Research ArticleHost-Pathogen Interactions

PhoQ is an unsaturated fatty acid receptor that fine-tunes Salmonella pathogenic traits

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Science Signaling  21 Apr 2020:
Vol. 13, Issue 628, eaaz3334
DOI: 10.1126/scisignal.aaz3334

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How Salmonella senses the gut

Salmonella enterica commonly causes gastroenteritis, but it can also disseminate from the gut to cause invasive infections and bacteremia. The two-component system comprising the sensor histidine kinase PhoQ and the cytoplasmic response regulator PhoP controls the expression of many Salmonella virulence genes. Carabajal et al. found that long-chain unsaturated fatty acids (LCUFAs), such as those found in the gut and in bile, directly inhibited the autokinase activity of PhoQ and reduced the expression of PhoP-activated genes in various S. enterica serovars. Oral administration of conjugated linoleic acid (CLA) enhanced both gut colonization and dissemination of Salmonella to the spleen. Thus, the detection of LCUFAs by PhoQ enables Salmonella to modify its virulence gene expression program for optimal colonization of the gut niche.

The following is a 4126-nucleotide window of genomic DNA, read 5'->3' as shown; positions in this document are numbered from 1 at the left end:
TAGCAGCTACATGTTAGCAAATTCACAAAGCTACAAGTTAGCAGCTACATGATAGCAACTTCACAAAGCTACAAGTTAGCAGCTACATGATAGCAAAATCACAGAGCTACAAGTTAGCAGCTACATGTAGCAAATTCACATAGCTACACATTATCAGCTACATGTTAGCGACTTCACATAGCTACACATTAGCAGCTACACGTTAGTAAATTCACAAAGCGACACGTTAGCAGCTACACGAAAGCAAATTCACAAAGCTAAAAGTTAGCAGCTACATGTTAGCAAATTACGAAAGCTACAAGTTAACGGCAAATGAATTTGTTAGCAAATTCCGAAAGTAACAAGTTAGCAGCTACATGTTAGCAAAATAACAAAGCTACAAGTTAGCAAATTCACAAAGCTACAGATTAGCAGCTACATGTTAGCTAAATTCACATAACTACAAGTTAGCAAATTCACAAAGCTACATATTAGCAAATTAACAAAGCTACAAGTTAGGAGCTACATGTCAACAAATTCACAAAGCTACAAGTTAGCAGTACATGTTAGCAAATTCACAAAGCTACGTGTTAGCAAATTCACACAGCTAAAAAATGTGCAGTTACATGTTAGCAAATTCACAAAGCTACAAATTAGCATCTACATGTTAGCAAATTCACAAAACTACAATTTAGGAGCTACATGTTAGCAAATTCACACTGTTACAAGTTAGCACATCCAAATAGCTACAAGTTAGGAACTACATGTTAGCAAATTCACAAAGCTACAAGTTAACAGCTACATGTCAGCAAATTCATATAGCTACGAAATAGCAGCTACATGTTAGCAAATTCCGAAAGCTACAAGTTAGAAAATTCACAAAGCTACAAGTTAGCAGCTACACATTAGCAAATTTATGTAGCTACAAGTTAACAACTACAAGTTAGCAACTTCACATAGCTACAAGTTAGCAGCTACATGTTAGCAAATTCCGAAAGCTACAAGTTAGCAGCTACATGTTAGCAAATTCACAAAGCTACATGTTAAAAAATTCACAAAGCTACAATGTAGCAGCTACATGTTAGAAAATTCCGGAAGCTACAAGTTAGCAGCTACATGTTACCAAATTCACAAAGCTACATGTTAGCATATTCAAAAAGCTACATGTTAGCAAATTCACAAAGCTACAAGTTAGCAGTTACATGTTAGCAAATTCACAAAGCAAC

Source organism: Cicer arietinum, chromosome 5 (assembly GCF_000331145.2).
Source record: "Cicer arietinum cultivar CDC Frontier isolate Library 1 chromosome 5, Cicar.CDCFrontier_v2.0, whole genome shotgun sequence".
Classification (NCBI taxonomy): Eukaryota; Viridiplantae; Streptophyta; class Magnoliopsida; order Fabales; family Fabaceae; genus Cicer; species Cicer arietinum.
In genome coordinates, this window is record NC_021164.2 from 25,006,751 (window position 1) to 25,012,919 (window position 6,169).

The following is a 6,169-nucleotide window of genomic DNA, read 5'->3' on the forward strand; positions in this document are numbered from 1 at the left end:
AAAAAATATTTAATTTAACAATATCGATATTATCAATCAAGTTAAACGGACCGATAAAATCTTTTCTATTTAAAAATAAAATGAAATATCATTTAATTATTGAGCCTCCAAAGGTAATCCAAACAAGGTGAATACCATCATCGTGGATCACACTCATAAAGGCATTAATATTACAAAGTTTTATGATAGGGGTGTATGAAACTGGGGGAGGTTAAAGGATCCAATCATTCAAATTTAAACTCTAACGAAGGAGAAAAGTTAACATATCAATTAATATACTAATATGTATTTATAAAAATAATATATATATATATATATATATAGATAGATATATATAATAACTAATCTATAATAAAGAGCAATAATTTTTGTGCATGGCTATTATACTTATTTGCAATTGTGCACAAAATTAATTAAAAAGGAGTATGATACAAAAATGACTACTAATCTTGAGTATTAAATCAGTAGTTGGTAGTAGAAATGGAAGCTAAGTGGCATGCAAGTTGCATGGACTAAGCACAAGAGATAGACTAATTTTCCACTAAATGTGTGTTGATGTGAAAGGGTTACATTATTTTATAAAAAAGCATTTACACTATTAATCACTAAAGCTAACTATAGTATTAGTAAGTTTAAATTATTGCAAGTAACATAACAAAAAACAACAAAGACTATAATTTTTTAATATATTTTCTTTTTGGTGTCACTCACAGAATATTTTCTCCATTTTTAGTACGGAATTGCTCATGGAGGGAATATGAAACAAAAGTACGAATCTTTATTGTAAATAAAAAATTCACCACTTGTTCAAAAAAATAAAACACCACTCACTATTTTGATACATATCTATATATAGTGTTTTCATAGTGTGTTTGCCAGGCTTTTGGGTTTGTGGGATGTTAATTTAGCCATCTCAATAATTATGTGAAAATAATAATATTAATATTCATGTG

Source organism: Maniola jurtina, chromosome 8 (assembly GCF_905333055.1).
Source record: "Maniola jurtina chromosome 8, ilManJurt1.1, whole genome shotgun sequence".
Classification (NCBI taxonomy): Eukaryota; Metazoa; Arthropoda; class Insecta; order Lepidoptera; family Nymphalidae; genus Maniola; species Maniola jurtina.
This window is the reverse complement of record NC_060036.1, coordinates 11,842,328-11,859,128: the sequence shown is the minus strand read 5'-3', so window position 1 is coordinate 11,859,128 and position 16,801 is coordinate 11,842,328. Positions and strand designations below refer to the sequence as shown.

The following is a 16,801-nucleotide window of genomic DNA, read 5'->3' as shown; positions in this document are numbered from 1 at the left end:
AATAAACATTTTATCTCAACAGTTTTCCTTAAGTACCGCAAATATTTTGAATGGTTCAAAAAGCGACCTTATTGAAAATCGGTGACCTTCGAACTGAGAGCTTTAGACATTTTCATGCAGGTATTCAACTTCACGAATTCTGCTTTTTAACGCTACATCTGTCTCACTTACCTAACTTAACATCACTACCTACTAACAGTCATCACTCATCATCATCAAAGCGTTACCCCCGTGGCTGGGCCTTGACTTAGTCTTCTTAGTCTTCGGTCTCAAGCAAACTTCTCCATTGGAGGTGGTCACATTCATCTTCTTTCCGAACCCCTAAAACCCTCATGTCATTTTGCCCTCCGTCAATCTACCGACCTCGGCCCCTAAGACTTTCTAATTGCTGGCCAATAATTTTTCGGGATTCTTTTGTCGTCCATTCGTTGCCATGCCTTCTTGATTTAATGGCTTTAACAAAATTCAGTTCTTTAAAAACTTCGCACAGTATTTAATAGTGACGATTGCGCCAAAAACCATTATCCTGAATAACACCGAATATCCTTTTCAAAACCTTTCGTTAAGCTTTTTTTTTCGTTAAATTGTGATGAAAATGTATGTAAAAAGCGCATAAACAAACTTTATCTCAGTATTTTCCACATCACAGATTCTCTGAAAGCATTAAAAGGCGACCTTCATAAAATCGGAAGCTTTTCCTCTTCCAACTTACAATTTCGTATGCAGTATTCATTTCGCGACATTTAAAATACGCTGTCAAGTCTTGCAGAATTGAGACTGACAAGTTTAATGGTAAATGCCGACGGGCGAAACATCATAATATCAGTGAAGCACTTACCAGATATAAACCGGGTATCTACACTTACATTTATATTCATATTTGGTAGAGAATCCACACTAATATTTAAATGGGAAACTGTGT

The Salmonella enterica PhoP/PhoQ two-component signaling system coordinates the spatiotemporal expression of key virulence factors that confer pathogenic traits. Through biochemical and structural analyses, we found that the sensor histidine kinase PhoQ acted as a receptor for long-chain unsaturated fatty acids (LCUFAs), which induced a conformational change in the periplasmic domain of the PhoQ protein. This resulted in the repression of PhoQ autokinase activity, leading to inhibition of the expression of PhoP/PhoQ-dependent genes. Recognition of the LCUFA linoleic acid (LA) by PhoQ was not stereospecific because positional and geometrical isomers of LA equally inhibited PhoQ autophosphorylation, which was conserved in multiple S. enterica serovars. Because orally acquired Salmonella encounters conjugated LA (CLA), a product of the metabolic conversion of LA by microbiota, in the human intestine, we tested how short-term oral administration of CLA affected gut colonization and systemic dissemination in a mouse model of Salmonella-induced colitis. Compared to untreated mice, CLA-treated mice showed increased gut colonization by wild-type Salmonella, as well as increased dissemination to the spleen. In contrast, the inability of the phoP strain to disseminate systemically remained unchanged by CLA treatment. Together, our results reveal that, by inhibiting PhoQ, environmental LCUFAs fine-tune the fate of Salmonella during infection. These findings may aid in the design of new anti-Salmonella therapies.

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